SAVANNAH, Ga. (WSAV) – One day after a Chatham County Special Grand Jury indicted former Sgt. Mike Arango, his attorney says he will fight to prove the officer was “just doing his job.”
“He is absolutely innocent,” says Michael Schiavone. “It is inconceivable that any 12 people would find someone guilty under these circumstances.”
He says he wasn’t surprised his client got indicted Thursday, but that is far from the end of this case.
“A grand jury is just a determination of probable cause,” says Schiavone. “That’s not a finding of guilt or innocence beyond a reasonable doubt.”
Arango was officially indicted on a felony charge of false imprisonment for “violating the personal liberty” of Darryl Faitele. He was also formally charged with a misdemeanor of simple battery for hitting Faitele in the head during a warrant sweep at the Moss Pointe Apartments back in April.
Faitele was not the person the SIS Warrant Squad was searching for.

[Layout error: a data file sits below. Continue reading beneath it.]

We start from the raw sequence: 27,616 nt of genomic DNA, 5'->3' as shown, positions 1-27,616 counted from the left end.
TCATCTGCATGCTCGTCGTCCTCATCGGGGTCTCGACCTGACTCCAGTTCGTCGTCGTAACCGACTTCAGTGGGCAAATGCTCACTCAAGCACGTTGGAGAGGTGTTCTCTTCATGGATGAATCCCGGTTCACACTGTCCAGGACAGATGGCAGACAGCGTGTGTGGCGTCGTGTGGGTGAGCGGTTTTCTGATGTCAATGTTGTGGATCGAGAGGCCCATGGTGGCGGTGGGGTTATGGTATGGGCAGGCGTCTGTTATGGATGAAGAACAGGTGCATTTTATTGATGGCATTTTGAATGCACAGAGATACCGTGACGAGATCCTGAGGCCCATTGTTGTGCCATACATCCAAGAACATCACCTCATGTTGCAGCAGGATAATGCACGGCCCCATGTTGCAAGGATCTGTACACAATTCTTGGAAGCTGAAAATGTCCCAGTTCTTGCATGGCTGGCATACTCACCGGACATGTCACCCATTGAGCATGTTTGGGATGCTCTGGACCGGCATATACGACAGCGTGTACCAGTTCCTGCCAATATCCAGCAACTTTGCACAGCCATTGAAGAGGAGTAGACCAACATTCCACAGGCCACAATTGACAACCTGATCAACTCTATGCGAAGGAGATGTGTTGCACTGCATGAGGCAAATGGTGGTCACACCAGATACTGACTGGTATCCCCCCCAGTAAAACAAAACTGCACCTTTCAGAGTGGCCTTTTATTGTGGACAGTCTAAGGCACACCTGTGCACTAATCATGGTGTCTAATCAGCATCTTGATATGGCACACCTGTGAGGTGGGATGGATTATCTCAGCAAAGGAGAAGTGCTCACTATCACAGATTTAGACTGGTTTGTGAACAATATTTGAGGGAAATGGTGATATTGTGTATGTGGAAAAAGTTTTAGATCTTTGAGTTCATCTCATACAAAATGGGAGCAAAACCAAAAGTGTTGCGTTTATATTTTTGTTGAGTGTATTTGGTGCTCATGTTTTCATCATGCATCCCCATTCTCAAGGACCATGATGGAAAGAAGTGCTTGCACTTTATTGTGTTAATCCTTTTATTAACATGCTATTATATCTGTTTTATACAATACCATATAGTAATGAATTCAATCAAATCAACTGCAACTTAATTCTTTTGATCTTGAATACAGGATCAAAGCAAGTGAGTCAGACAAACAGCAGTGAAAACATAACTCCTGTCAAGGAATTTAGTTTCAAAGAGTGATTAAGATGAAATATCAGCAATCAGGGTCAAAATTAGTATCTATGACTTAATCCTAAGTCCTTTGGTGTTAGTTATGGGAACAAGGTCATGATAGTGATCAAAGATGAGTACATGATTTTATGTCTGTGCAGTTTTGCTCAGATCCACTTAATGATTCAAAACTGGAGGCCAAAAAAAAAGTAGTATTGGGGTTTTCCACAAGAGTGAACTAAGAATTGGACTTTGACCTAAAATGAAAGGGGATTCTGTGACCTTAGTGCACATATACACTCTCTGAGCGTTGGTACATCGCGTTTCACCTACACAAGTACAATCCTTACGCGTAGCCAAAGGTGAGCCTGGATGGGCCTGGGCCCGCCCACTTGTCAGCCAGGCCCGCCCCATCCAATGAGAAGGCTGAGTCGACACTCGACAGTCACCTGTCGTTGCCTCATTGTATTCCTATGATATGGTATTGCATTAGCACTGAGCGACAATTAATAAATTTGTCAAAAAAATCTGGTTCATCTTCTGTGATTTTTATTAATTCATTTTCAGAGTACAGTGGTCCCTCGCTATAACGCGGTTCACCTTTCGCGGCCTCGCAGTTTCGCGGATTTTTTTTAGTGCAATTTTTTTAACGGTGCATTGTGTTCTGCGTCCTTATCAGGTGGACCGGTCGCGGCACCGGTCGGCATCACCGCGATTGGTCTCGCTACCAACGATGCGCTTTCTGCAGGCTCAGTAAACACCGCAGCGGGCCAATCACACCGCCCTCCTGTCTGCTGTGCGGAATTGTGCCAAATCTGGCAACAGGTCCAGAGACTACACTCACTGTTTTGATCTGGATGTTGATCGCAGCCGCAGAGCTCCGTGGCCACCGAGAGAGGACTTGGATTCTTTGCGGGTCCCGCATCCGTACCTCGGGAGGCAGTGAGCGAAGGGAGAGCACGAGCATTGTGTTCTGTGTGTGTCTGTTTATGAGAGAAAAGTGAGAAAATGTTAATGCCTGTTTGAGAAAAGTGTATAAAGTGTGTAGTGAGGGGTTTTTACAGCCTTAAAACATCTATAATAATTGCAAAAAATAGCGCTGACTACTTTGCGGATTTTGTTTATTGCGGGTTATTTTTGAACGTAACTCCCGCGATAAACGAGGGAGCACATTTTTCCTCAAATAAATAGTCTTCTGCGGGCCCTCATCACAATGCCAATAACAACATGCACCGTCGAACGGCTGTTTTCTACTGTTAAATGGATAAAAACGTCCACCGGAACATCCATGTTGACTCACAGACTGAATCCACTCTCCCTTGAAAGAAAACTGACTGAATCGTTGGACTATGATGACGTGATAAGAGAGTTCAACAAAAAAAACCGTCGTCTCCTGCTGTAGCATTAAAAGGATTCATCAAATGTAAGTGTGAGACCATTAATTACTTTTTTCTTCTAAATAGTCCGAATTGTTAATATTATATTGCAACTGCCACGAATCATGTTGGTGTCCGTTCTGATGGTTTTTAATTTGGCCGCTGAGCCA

“Those are not criminal acts,” said Schiavone. “They have the lawful authority to do certain things when they are executing a lawful order of the court.”
The attorney believes an investigation not led by Savannah Police, but the Georgia Bureau of Investigation, which is normal procedure in cases like this, would have determined that.
“I think had there been an outside agency that investigated this, that there would be no recommendation of a criminal case,” said Schiavone. “They would have found that everything done by Officer Arango was done within the discharge of his lawful duties.”
He lays the blame for Arango’s firing and indictment squarely at the feet of Savannah Police Chief Roy Minter.
“It comes from retribution from the chief of police,” said Schiavone. “I think that’s where this case and where responsibility lies. He took advantage of his officers in a number of ways including pushing this case toward the district attorney to place the DA in the position where they had no other choice probably than to present it to a grand jury.”
Because of the COVID-19 case backlog, Arango’s case may not go to trial for more than a year and possibly two.